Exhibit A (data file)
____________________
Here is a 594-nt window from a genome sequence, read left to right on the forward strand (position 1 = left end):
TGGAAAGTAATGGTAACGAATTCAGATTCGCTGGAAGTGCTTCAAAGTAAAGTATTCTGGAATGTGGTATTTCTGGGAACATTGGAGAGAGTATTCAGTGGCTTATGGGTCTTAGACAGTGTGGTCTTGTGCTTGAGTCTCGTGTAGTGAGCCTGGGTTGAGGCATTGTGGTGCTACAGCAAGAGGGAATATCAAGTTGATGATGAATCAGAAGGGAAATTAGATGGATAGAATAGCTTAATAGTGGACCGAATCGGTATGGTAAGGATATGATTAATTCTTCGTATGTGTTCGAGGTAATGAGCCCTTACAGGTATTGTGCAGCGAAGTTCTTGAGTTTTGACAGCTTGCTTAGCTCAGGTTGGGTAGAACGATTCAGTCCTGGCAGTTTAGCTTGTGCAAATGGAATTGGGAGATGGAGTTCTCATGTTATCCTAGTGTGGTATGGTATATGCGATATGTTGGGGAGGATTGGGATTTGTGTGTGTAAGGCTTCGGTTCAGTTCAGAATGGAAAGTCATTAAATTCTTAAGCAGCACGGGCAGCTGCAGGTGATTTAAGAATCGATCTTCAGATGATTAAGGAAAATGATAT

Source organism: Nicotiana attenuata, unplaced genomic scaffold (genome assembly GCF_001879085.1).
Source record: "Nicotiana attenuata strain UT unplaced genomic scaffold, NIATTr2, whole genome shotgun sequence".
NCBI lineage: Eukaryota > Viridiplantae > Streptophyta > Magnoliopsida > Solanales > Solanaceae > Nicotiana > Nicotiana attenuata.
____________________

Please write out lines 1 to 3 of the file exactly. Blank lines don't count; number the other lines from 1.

Here is a 594-nt window from a genome sequence, read left to right on the forward strand (position 1 = left end):
TGGAAAGTAATGGTAACGAATTCAGATTCGCTGGAAGTGCTTCAAAGTAAAGTATTCTGGAATGTGGTATTTCTGGGAACATTGGAGAGAGTATTCAGTGGCTTATGGGTCTTAGACAGTGTGGTCTTGTGCTTGAGTCTCGTGTAGTGAGCCTGGGTTGAGGCATTGTGGTGCTACAGCAAGAGGGAATATCAAGTTGATGATGAATCAGAAGGGAAATTAGATGGATAGAATAGCTTAATAGTGGACCGAATCGGTATGGTAAGGATATGATTAATTCTTCGTATGTGTTCGAGGTAATGAGCCCTTACAGGTATTGTGCAGCGAAGTTCTTGAGTTTTGACAGCTTGCTTAGCTCAGGTTGGGTAGAACGATTCAGTCCTGGCAGTTTAGCTTGTGCAAATGGAATTGGGAGATGGAGTTCTCATGTTATCCTAGTGTGGTATGGTATATGCGATATGTTGGGGAGGATTGGGATTTGTGTGTGTAAGGCTTCGGTTCAGTTCAGAATGGAAAGTCATTAAATTCTTAAGCAGCACGGGCAGCTGCAGGTGATTTAAGAATCGATCTTCAGATGATTAAGGAAAATGATAT

Source organism: Nicotiana attenuata, unplaced genomic scaffold (genome assembly GCF_001879085.1).